Awww…. thanks so much for addressing this topic… Yes, I was in touch with others whose dogs had developed osteosarcoma post TPLO surgeries. The non-medical grade metal (Slocum Implants) used in the TPLO was linked to osteosarcoma and was published in the NOV. 15, 2005 JAVMA. My dogs (yes… DOGS) tplo surgeon was shocked when two of his patients (customers) developed osteosarcoma. He had assured me when my second dog was diagnosed correctly that they quit using the Slocum implants when they found out they were associated with osteosarcoma. Trouble was my shep/husky…. he had been misdiagnosed… the regular veterinarian didn’t know how to read x-rays and told me that Trouble did NOT have cancer as I had suspected, but that his lameness was due to arthritis. As Trouble’s caretaker, I knew better….. and took him to the specialist who did his TPLOs (he had two of them done). The doctor could see the tumor on the original x-ray and could feel it as well. This is when Trouble needed to have his leg amputated… to alleviate pain and prevent his leg from fracturing. The original protocol for the TPLO had required removal of the implant once the bone had healed….. but not many doctors did this. My beloved Trouble had a reaction to the implant from his first TPLO procedure, so when the bone had healed, the doctor did another surgery to remove the implant….. however, the implant in his left leg was not removed….and that’s where the osteosarcoma developed. I have all three implants (2 from Trouble and one from Fly… they are corroded and look identical to the photos in the JAVMA article. I had a pathologist tell me that the plate related cancers are much more aggressive than other types. I found this to be true. Trouble’s cancer had metastasized to the vertebrae in his spine. No drugs at this point could help him. I was forced to let him go. A few months later Fly, my shep/malamute, who also had the Slocum implant in her from her TPLO, had very similar symptoms to Trouble. I KNEW she had osteosarcoma! Vet after vet said “NO Deb, it’s arthritis.” Finally Dr. Number 5 looks at the x-ray and sees the osteosarcoma tumor…. already in her spine!!!! Yes, these plate related cancers are extremely aggressive! I had done holistic treatments for Trouble as I feared chemo would shorten his life. Trouble lived four months to the day after his amputation. I feared Fly would only live four months if I did holistic medicine with her, so I listened to the specialists, who told me that chemo and radiation would give her 4-6 months, 8 if we were lucky. Fly did NOT get the time the specialists “sold” me for thousands of dollars….. the fact is she died 35 days into treatment. I lost Trouble and Fly within 12 months of each other…. and a third canine child in between them due to old age and degenerative myelopathy.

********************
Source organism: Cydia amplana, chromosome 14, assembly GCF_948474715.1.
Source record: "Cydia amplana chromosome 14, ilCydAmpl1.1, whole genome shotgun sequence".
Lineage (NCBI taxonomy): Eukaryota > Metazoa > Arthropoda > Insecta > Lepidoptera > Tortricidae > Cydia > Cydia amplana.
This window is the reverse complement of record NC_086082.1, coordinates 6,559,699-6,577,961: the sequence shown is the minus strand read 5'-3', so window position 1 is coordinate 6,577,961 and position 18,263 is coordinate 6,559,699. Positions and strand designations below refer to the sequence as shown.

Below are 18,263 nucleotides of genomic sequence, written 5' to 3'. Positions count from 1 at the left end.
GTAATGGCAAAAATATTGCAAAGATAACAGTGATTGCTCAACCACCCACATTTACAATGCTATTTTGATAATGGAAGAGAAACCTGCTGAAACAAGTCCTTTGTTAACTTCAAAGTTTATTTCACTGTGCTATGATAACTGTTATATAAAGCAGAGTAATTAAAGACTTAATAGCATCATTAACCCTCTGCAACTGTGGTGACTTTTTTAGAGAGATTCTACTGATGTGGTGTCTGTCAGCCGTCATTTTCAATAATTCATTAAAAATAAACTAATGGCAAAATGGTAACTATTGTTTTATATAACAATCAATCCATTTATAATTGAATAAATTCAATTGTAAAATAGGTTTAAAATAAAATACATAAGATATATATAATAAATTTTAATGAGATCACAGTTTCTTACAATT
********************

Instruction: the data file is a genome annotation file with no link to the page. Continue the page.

The lawyers who said they could take the case on a contingency basis were not able to pursue it because after investigating, they said collecting the money from Slocum would have been a long, expensive process. The animal rights attorneys I had contacted with would only help if I paid them. I’ll be paying the rest of my life for the TPLOs and cancer care… I can’t afford an attorney.
    I’m sure there are some good vets out there…. but it’s a business…. buyer beware. Oh, my first shepherd was killed when I had boarded her with a veterinarian who had indoor boarding kennels 20 years ago. The vet let her get hit by car….. didn’t try to save her life until the day after she was hit….(broken rib, punctured lung, ruptured bladder, and more). When she finally did what she referred to as “life-saving surgery” my little girl had 3 cardiac arrests coming out of the anesthesia…. and died. She was 13 months old. The vet lied at the heaings….. she denied leaving messages on the answering machine tape about my dog’s critical condition…. I had the tape at the hearing for the magistrate to listen to. She didn’t want to hear it. Apparently she was friends with the vet. I learned a lot about unethical lying veterinarians and lawyers during that period of my life…. and I’m still learning. (My own attorney kept insisting that I sign some papers….I was reluctant to do so because I had a complaint filed with the state licensing bureau.) She assured me that one had nothing to do with the other….. so naively, I signed the papers (I was in my 20’s…. very ignorant and too trusting back then). When the medical investigator came to my home, he told me they had enough to discipline the veterinarian….. but those papers my attorney had me sign…… she had me sign MY RIGHTS AWAY!!!! The papers said the vet and staff were not responsible for the pain, suffering and death of my dog. So if I pursued it, the vet could countersue ME! I wonder how much my attorney was paid off to get me to sign those papers to save the vet’s @$$ and I wonder today how she sleeps at night.
    Thanks again Amy…. I really appreciate this.
    Debbie

    Reply
    • Wow–thanks for the further details. Yes, there are “bad apples” (or even POISONOUS apples!) in any given group. You are way overdue some good help from caring vets and I hope you find that soon. *hugs* amy

      Reply